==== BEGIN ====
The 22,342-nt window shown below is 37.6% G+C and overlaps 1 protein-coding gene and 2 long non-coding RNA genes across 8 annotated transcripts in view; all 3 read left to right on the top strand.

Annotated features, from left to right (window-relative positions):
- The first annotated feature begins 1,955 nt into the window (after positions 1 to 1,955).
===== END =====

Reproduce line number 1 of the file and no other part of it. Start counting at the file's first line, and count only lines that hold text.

The 22,342-nt window shown below is 37.6% G+C and overlaps 1 protein-coding gene and 2 long non-coding RNA genes across 8 annotated transcripts in view; all 3 read left to right on the top strand.